This is the first post in the The Impact of Power Management on Building Performance and Energy Costs series.
Power management systems are often used in facilities such as hospitals and data centers, where power use and availability are critical. But nearly half the world’s buildings are non-critical, including schools, retailers and office buildings. By not employing a power management system, owners and managers of these facilities are missing out on an opportunity to reduce energy costs and improve the overall performance of their buildings.
Most buildings have a building management system (BMS) that enables them to monitor and control heating, cooling and ventilation systems in order to keep employees comfortable. But a power management system goes a step further, by monitoring the electrical system that supports them. That’s a need because from 30 to 40% of all unscheduled HVAC downtime is related to power quality problems. Such problems have significant consequences, as research by the World Green Building Council shows employee productivity increases by 11% from better ventilation and by 23% from better lighting, while performance suffers when temperatures are too warm or too cool.
It stands to reason, then, that adding power management to a BMS will improve the performance of these systems – and of employees. What’s more, effective power management can reduce energy costs.
Now it may be that facility managers are simply not used to dealing with electrical equipment, or that building owners think power management systems are too expensive and complicated to install and use. But that perspective on the need is changing as described in this blog, Non-critical Buildings … Critical Information.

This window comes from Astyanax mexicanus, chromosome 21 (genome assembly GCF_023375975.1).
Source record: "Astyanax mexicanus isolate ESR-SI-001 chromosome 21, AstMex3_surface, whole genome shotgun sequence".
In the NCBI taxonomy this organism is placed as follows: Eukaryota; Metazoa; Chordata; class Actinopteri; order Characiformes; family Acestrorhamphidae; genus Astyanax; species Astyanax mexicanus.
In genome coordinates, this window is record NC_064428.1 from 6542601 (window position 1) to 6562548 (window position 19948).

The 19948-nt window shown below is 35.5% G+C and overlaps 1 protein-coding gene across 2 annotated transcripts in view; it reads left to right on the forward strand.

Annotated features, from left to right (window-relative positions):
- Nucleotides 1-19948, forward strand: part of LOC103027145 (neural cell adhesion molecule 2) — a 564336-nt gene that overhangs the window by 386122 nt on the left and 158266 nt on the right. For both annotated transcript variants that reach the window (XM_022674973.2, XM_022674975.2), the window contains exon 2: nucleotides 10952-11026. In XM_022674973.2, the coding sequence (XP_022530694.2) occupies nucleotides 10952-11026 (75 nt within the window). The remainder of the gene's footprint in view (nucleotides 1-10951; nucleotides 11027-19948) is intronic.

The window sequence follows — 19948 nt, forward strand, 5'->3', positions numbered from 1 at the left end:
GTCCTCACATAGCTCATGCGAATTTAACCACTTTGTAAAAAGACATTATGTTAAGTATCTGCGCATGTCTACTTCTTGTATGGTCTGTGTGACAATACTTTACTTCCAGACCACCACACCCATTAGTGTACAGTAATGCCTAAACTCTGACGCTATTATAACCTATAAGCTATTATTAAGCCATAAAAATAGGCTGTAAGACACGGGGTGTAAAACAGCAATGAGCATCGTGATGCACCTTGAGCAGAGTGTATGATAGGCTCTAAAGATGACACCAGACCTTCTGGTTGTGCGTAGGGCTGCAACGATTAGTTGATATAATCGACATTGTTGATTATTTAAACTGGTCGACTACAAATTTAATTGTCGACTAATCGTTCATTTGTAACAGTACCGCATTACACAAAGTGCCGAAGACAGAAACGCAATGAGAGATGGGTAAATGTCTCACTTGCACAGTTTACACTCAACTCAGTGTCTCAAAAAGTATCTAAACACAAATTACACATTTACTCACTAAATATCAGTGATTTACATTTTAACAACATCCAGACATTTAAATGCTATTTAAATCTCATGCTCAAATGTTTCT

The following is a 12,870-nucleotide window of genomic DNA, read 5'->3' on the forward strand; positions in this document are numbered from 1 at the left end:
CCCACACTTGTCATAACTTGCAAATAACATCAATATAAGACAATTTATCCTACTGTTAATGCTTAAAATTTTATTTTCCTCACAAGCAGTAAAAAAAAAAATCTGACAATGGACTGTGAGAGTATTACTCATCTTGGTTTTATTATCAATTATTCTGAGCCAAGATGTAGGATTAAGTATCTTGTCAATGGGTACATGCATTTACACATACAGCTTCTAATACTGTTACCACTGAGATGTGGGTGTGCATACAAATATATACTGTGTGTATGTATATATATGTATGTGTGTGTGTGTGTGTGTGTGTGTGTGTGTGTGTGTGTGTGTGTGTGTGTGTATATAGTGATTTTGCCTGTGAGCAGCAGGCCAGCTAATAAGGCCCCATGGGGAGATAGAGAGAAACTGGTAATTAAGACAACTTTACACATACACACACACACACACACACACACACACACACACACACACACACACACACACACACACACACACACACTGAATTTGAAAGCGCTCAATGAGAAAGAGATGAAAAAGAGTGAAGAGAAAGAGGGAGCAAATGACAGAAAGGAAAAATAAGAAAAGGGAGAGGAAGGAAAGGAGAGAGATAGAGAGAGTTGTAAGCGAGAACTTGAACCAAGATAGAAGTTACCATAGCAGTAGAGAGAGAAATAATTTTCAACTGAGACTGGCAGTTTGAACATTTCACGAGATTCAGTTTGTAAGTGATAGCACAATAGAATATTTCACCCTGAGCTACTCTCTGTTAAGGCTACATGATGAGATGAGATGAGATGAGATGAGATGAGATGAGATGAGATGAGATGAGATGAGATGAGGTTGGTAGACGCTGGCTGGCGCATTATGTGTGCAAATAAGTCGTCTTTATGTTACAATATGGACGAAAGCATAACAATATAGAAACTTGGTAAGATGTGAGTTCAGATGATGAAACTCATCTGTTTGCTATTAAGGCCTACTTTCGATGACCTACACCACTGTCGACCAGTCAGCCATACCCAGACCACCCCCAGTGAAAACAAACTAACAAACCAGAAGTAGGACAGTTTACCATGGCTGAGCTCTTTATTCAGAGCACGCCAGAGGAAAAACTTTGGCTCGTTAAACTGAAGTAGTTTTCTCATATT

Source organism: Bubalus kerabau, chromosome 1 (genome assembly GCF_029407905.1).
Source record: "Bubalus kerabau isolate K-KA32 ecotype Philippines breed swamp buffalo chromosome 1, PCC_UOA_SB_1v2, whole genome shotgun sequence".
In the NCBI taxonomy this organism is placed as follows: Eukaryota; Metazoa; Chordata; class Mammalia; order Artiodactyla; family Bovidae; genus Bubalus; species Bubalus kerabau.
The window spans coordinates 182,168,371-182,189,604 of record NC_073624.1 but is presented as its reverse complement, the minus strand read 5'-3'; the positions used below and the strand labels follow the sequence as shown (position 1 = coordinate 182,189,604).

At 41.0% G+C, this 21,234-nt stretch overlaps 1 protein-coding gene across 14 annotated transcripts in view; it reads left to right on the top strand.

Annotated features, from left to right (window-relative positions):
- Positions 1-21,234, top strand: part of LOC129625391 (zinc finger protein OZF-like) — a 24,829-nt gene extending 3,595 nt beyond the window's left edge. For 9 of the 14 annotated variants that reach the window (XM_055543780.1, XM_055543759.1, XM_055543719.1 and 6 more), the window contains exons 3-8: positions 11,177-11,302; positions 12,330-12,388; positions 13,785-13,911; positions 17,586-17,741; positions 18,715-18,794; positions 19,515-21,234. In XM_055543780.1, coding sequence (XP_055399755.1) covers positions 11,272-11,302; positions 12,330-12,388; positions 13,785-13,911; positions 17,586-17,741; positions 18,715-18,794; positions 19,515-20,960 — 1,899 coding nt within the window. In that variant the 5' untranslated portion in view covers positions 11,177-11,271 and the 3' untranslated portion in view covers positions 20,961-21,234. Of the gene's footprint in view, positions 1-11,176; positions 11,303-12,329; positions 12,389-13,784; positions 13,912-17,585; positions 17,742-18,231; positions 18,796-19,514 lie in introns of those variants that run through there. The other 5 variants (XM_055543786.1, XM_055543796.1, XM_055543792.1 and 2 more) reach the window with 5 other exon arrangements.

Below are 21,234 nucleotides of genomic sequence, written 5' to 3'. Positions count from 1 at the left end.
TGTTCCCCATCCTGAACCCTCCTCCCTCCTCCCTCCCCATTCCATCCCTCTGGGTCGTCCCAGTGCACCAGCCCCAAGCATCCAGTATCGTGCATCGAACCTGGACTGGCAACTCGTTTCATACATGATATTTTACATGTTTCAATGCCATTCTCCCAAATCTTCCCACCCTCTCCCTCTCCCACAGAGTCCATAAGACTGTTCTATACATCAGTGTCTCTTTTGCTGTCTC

Such systems are focused on managing electrical distribution systems in order to maximize the efficiency and reliability of a facility’s electrical infrastructure. They utilize electrical power metering devices to measure the quality and quantity of power flowing through the electrical system. Power management provides real-time visibility into the properties of a building’s electrical supply and helps identify which building systems or pieces of equipment are contributing the most to electrical energy waste.
Still unsure if power management is needed in your non-critical building? Consider these questions:
- Do you know where power is being used in your building?
- Does the power use indicate equipment problems or maintenance needs?
- Is your utility company’s billing accurate?
- Is there a problem with power quality in the building?
- How do similar buildings compare in their power consumption and what do the variations signify?
Now consider how much time, energy and money could be saved by having such valuable information!
In my next post, I’ll describe power management system components and deployment options. In the meantime, to learn more about how power management systems can help buildings run more effectively and efficiently, download the free Schneider Electric white paper, “The Impact of Power Management on Building Performance and Energy Costs.”